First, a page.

World champion offshore racing throttleman Jerry Gilbreath, who made much of his fame racing with Matt Alcone in the Alcone Motorsports Skater catamaran in the mid-to-late 1990s, used to call this time of year “the silly season.” It was the time of year, just before the actual racing began, he explained, when teams often talked big about what they were going to do.
His point—or at least the point I took away and agreed with after writing more than a few offshore racing season previews for Powerboat magazine—was simple. The best laid plans of mice, men and offshore racers are only that, plans. It’s not what you say you’re going to do that counts. It’s what you do.
So I write this knowing that we are in the thick of the silly season. I write this knowing that hope never dies in the perennially broken hearts of offshore racing fans—and I am an offshore racing fan who, like so many other offshore racing fans, has always felt a bit like Charlie Brown stepping up to kick a football held by Lucy.
Right now, for example, the Spirit of Qatar team plan is for Steve Curtis and Sheikh Hassan bin Jabor Al-Thani to run their nearly completed turbine-powered Mystic catamaran in Super Boat International’s Turbine class, while a driver and throttleman to be named later will pilot the team’s Marine Technology, Inc., cat in the Superboat class. But what if Sheik Hassan and Curtis get bored doing lap after lap as the only entry in their class? Because, historically speaking, that’s what’s most likely to happen. (Just ask the Miss GEICO boys.) Will Sheik Hassan and Curtis, both fiercely competitive by all accounts, take over their team’s Superboat cockpit?
Last season, Australians Ross Wilaton and Peter McGrath took the Superboat class title at the SBI Offshore World Championships in Key West, Fla. In three races, they took first place just once but earned enough points with their other finishes to claim their overall title. For their trouble, they got booted from the class because reportedly the tunnel in their 41-foot catamaran was out of spec. (It’s not outrageous to wonder how or why they were admitted to the class in the first place, but that’s another topic.) Word from inside the class is that they could, and likely will, be back this season—they’re certainly listed on the SBI website as a Superboat-class team.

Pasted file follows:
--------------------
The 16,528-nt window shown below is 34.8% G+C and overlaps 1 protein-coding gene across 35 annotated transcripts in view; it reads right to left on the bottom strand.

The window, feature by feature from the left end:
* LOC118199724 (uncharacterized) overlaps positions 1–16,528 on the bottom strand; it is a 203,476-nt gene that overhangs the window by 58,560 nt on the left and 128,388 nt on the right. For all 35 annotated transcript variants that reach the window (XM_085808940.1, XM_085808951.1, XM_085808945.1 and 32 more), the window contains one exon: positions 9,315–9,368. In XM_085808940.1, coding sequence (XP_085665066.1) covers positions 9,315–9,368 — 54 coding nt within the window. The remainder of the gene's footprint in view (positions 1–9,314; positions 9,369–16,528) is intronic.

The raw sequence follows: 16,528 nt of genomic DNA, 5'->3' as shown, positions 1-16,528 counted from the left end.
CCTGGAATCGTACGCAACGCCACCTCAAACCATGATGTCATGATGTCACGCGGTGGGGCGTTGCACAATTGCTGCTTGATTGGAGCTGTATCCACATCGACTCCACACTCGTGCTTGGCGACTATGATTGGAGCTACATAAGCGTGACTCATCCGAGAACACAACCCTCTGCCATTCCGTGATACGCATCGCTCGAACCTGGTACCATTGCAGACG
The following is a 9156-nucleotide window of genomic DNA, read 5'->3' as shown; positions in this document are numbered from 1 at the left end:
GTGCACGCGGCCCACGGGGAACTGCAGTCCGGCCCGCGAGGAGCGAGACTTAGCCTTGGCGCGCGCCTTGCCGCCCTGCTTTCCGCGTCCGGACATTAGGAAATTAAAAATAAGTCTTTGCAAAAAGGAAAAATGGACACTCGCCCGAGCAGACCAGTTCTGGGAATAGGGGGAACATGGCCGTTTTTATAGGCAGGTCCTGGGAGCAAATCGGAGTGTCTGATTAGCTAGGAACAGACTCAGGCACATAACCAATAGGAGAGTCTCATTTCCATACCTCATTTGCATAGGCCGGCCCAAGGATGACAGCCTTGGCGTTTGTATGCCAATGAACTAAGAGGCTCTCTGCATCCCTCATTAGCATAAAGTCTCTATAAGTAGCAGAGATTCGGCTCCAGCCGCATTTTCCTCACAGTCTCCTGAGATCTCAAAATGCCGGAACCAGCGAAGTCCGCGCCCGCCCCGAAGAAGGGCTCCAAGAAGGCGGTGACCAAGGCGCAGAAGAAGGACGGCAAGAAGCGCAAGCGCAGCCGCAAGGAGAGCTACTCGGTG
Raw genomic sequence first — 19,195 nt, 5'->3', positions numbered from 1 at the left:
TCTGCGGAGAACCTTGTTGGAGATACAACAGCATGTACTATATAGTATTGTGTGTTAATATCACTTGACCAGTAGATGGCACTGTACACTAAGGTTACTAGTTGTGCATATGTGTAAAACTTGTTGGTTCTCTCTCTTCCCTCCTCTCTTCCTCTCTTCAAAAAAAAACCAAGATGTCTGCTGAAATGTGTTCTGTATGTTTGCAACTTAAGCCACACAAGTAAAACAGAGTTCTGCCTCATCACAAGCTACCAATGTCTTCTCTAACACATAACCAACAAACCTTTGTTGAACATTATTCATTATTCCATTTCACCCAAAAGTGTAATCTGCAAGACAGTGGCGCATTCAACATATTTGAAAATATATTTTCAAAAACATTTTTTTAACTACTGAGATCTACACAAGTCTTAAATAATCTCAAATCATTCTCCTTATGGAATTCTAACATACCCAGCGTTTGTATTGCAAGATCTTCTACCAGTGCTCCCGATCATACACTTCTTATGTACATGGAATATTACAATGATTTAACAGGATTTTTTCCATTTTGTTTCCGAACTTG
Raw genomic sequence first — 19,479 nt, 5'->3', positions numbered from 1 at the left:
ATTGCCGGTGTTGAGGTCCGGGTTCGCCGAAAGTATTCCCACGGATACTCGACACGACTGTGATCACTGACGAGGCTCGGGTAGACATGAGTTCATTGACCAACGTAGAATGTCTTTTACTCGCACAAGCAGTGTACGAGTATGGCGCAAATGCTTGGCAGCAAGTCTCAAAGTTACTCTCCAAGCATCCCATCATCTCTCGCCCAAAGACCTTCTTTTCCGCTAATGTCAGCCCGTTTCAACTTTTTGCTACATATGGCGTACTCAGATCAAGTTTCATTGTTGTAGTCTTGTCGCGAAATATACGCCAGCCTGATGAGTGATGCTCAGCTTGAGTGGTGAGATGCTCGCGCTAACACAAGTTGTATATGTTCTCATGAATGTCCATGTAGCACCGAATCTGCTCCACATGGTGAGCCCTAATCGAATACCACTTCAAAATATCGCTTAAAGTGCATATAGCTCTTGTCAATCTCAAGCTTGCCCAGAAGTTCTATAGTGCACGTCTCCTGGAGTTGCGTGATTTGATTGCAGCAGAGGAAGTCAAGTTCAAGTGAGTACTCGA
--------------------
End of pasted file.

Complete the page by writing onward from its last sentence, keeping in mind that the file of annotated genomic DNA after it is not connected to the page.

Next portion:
And then there is the case of Micheal Stancombe of Peppers Racing, a former Super Cat competitor who lost his racing home with SBI when his class was dissolved and absorbed into the Superboat class before the Key West Worlds last year. Stancombe says he will race his Mercury Racing 525EFI-engine-powered boat against the other cats in the class, all of which have engines in and around the neighborhood of 750 hp.
But that’s not the problem—OK, it’s a problem, but it’s not the problem. Stancombe’s biggest hurdle is technical. His engines are fuel injected. The spec for the class calls for all engines to be carbureted. It comes down to a trade-off: Does SBI allow a boat with fuel injection—a technical violation— but a whole lot less power—a significant disadvantage—into the class?
All of the intrigue and drama and controversy of this year in offshore racing, especially in the silly season, centers around the Superboat class. And I would argue that, at least since I started covering the sport, it always has surrounded the class in its various form.
Don’t believe it? Take a quick stroll down memory lane.
The Open class of the 1990s, which saw a spending war the likes of which had not been repeated until the Kardashian sisters were unleashed on Rodeo Drive, became Super Cat class under APBA Offshore and Superboat class in SBI. In the early 2000s, Super Cat and Super Cat Light racers rebelled against APBA Offshore and formed the ill-fated—some would say doomed from the start—Offshore Super Series. Only a fool, or someone refusing to acknowledge history, would say that controversy doesn’t follow this class. And to some degree, that’s part of what makes it so fascinating.
I don’t see that changing this year in offshore racing. But what do I know? We’re still in the silly season.
Matt Trulio is an award-winning journalist who has covered the high-performance powerboat world since 1995. He wrote for Powerboat magazine for 17 years and was the magazine’s editor at large until it ceased publication in 2011. Trulio is the founder, editor-in-chief and publisher of speedonthewater.com, a daily news site that covers the high-performance powerboat realm. He’s also the former editor of Sportboat magazine.